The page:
Frequently Asked Questions

Why does Mim have GET and POST at the same time? Would the protocol not be simpler and more discoverable by browser if it was just GET requests?

A couple reasons. The first is that GET requests have a practical URL encoding size limits. If you end up requesting a couple hundred fingerprints, that link is going to be probably longer than what most systems can deal with, so it's not great for compatibility. You could have the filter on the GET request body, but that is a very blurry area of the HTTP spec, and is usually ignored by most HTTP servers.

The second is that GET requests get cached and saved. So there might be somebody saving the URL and hitting a very expensive query on your computer again and again by mistake.

The third is that it's a violation of the HTTP spec to make GET requests trigger a state change in the server. That's POST's job. That is why there are both GET and POST requests available.

Why is assigning license of communicated content to CC-BY-SA license required to use Mim Protocol?

This is done to protect the developers of the applications that use the Mim protocol. If that was not the case, your application would not be able to know the license of the content you are receiving from the network, and thus it would be unclear on whether it would be allowed to show the content to the end user of your application. By fixing the license to CC-BY-SA license for all content, your application always knows that it has a right to display the content it receives from the network.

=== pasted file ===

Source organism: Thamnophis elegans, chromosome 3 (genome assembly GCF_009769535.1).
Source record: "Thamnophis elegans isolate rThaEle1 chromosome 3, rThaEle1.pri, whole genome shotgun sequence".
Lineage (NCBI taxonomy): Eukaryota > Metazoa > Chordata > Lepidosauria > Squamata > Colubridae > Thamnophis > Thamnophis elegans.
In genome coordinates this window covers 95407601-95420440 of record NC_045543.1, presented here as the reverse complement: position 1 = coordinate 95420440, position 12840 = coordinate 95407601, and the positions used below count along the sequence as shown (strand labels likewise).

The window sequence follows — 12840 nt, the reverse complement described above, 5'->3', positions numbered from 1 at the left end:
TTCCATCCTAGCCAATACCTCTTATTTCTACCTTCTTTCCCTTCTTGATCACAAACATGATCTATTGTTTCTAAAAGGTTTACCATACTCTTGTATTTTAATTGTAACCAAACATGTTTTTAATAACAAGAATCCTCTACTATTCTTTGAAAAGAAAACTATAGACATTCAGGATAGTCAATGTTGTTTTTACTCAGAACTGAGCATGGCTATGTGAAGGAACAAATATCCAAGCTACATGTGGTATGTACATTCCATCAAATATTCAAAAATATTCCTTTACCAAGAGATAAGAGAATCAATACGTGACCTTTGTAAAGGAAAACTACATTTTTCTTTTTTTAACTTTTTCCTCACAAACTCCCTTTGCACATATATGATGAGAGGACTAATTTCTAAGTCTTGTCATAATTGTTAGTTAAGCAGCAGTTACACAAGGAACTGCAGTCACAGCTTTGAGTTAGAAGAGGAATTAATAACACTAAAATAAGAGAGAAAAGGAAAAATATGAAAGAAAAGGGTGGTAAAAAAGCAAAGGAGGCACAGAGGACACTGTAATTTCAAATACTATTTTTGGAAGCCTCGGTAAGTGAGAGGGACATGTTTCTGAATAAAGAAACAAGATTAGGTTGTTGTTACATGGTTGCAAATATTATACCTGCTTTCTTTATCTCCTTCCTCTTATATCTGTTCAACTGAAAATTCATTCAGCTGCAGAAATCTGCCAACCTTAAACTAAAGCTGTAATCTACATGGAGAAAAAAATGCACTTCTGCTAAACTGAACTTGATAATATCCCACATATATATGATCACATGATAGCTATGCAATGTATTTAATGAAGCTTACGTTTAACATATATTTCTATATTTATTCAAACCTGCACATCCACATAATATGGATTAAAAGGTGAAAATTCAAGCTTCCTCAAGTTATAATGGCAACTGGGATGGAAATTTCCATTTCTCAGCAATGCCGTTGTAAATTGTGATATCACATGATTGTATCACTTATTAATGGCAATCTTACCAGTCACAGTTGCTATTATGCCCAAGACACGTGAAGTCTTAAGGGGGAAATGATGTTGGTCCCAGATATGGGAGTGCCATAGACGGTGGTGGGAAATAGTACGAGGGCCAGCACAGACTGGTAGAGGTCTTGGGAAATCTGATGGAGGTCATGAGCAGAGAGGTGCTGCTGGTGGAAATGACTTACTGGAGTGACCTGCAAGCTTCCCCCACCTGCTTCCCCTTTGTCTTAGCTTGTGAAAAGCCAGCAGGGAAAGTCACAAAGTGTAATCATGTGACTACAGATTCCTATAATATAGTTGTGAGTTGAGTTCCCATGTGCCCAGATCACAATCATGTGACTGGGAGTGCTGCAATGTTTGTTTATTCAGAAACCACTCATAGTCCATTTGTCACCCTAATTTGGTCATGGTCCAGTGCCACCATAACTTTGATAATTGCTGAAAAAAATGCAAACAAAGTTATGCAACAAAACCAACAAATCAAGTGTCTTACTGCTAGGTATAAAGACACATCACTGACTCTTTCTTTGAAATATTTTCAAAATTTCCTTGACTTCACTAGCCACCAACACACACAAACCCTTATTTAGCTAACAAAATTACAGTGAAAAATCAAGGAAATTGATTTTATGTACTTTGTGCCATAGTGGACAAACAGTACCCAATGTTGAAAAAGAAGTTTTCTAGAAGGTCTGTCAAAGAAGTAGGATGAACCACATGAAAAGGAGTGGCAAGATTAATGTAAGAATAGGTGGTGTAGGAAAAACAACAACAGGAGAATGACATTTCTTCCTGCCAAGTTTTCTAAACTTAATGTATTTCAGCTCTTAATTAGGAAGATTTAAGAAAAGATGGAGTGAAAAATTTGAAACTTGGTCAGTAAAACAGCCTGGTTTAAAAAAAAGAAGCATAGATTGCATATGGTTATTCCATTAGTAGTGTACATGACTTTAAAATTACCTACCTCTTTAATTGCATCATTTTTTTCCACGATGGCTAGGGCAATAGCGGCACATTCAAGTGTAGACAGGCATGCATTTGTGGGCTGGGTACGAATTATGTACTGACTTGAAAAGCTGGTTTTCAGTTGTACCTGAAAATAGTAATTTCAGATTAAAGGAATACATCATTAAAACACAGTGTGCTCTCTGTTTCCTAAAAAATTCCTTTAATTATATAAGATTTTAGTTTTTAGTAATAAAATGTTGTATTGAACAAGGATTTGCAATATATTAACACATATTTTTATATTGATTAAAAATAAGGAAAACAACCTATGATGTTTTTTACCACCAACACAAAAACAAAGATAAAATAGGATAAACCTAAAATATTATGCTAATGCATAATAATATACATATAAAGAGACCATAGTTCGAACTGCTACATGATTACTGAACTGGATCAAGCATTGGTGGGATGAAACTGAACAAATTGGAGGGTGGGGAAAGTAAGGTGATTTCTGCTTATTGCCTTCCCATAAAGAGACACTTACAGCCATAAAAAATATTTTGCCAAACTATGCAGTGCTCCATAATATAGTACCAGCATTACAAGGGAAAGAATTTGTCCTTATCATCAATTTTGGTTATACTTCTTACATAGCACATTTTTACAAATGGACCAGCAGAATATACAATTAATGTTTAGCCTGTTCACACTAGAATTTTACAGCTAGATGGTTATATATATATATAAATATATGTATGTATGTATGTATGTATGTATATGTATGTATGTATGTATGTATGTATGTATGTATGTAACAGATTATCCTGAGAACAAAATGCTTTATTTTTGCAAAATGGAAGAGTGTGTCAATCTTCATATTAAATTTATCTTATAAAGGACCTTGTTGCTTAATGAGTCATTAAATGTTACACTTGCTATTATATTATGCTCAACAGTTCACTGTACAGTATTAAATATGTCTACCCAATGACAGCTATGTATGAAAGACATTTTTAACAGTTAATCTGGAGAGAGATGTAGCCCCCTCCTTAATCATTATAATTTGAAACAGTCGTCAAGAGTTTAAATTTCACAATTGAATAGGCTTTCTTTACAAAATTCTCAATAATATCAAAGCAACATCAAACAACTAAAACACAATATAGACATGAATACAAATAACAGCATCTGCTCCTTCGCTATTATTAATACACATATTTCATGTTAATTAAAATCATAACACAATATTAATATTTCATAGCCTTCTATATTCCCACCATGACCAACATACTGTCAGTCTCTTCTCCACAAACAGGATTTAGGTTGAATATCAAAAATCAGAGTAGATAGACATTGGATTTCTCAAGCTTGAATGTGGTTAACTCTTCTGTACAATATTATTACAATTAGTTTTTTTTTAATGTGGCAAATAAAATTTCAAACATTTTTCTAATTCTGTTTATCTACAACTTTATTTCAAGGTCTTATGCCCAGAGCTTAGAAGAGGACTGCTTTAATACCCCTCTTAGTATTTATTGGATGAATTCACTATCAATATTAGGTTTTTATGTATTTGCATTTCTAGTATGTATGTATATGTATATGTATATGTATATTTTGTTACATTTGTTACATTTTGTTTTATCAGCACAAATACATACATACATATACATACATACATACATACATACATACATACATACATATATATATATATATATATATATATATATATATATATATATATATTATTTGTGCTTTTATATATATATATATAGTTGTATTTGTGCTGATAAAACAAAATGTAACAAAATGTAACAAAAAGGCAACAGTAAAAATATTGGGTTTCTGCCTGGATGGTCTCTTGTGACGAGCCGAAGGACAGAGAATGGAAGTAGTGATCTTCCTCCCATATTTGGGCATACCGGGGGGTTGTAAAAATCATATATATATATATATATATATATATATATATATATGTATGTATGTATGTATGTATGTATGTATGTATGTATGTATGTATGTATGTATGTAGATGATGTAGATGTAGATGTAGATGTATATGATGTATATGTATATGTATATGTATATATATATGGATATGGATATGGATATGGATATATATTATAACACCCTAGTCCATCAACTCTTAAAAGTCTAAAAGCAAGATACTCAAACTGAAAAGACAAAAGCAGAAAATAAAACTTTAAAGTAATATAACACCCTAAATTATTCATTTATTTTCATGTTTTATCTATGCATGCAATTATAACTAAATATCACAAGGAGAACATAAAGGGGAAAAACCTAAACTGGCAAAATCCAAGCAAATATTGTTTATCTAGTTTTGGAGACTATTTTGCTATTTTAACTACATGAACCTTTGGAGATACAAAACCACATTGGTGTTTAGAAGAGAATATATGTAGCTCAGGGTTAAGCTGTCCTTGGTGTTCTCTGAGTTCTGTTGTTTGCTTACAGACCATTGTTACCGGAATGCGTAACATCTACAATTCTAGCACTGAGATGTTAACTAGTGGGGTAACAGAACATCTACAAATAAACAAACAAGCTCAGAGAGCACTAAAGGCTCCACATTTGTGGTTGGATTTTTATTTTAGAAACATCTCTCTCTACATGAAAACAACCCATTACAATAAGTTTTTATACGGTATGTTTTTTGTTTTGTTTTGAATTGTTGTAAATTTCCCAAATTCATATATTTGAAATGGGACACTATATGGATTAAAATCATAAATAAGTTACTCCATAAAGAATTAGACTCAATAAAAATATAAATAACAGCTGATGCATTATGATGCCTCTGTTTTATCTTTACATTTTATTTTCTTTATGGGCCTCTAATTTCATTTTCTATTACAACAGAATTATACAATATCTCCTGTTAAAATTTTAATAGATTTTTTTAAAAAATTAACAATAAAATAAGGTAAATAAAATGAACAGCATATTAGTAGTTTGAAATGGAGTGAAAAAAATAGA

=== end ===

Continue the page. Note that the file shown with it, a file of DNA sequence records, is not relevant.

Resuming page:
This also allows your end user to freely modify, remix and redistribute the content he or she sees within the terms of the CC-BY-SA license, fostering a free and open environment.

Good to know

  • In Mim protocol, most objects are immutable. When they are emitted from a node and started to be distributed, there is no editing, deleting, or changing the object in any other way.
  • Since there is no such thing as delete, it is up to each client to decide how long they want to serve a post, or how long to keep it. For example, Aether, the reference client for Mim, keeps posts for 6 months, and then stops distributing them. It's a balance between storage needs and historical breadth.
  • Mim provides no guarantees that the data provided from the remote node is not malformed. Assume no trust on part of other nodes in actually conforming to the protocol. You should always be doing your own checksum to ensure integrity of the entity received.
  • The underlying protocol is HTTP over TCP. The format of the messages is JSON.
  • You should ignore the fields and objects you do not know how to read.
  • The order of field generation in entities should be ProofOfWork (over all except Signature, Fingerprint, anf itself), Signature (over all except Fingerprint, and itself), and finally Fingerprint (over all, except itself).
  • Good to know: an Unicode character is maximum 4 bytes, per RFC 3629.
  • The protocol only transmits text. You can expand image links inline in your application if you think it's a good security tradeoff to provide image / video or other types of rich media support. However the only actual data that is transmitted over the network is text.
  • All of the API responses are only available over HTTPS
  • All of the API responses will be gzipped in transport.